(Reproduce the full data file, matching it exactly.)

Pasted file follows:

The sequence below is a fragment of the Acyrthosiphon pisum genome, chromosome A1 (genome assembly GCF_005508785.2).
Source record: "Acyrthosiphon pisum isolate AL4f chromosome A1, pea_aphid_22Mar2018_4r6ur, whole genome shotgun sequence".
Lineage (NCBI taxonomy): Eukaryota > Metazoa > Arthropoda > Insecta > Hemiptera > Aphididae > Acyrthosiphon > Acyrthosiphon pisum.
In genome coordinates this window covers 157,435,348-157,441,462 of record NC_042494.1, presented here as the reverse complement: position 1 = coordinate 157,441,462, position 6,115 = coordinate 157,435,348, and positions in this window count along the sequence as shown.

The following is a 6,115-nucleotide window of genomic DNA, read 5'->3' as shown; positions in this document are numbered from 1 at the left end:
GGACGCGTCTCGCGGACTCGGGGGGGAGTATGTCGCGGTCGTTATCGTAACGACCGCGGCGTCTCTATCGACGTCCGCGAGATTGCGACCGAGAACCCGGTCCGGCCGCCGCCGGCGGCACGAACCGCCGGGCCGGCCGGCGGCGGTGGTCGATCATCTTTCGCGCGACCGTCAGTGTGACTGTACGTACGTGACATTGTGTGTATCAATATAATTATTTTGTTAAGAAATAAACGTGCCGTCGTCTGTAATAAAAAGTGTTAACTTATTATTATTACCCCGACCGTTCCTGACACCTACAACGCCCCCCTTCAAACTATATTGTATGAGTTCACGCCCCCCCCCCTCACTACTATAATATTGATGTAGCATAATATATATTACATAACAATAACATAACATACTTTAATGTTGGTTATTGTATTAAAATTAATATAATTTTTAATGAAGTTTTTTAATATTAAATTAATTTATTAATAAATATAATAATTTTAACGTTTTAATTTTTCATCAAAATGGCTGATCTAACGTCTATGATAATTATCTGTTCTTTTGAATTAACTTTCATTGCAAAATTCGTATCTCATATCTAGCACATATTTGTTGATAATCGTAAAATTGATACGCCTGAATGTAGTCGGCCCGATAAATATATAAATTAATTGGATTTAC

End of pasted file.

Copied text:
The sequence below is a fragment of the Acyrthosiphon pisum genome, chromosome A1 (genome assembly GCF_005508785.2).
Source record: "Acyrthosiphon pisum isolate AL4f chromosome A1, pea_aphid_22Mar2018_4r6ur, whole genome shotgun sequence".
Lineage (NCBI taxonomy): Eukaryota > Metazoa > Arthropoda > Insecta > Hemiptera > Aphididae > Acyrthosiphon > Acyrthosiphon pisum.
In genome coordinates this window covers 157,435,348-157,441,462 of record NC_042494.1, presented here as the reverse complement: position 1 = coordinate 157,441,462, position 6,115 = coordinate 157,435,348, and positions in this window count along the sequence as shown.

The following is a 6,115-nucleotide window of genomic DNA, read 5'->3' as shown; positions in this document are numbered from 1 at the left end:
GGACGCGTCTCGCGGACTCGGGGGGGAGTATGTCGCGGTCGTTATCGTAACGACCGCGGCGTCTCTATCGACGTCCGCGAGATTGCGACCGAGAACCCGGTCCGGCCGCCGCCGGCGGCACGAACCGCCGGGCCGGCCGGCGGCGGTGGTCGATCATCTTTCGCGCGACCGTCAGTGTGACTGTACGTACGTGACATTGTGTGTATCAATATAATTATTTTGTTAAGAAATAAACGTGCCGTCGTCTGTAATAAAAAGTGTTAACTTATTATTATTACCCCGACCGTTCCTGACACCTACAACGCCCCCCTTCAAACTATATTGTATGAGTTCACGCCCCCCCCCCTCACTACTATAATATTGATGTAGCATAATATATATTACATAACAATAACATAACATACTTTAATGTTGGTTATTGTATTAAAATTAATATAATTTTTAATGAAGTTTTTTAATATTAAATTAATTTATTAATAAATATAATAATTTTAACGTTTTAATTTTTCATCAAAATGGCTGATCTAACGTCTATGATAATTATCTGTTCTTTTGAATTAACTTTCATTGCAAAATTCGTATCTCATATCTAGCACATATTTGTTGATAATCGTAAAATTGATACGCCTGAATGTAGTCGGCCCGATAAATATATAAATTAATTGGATTTAC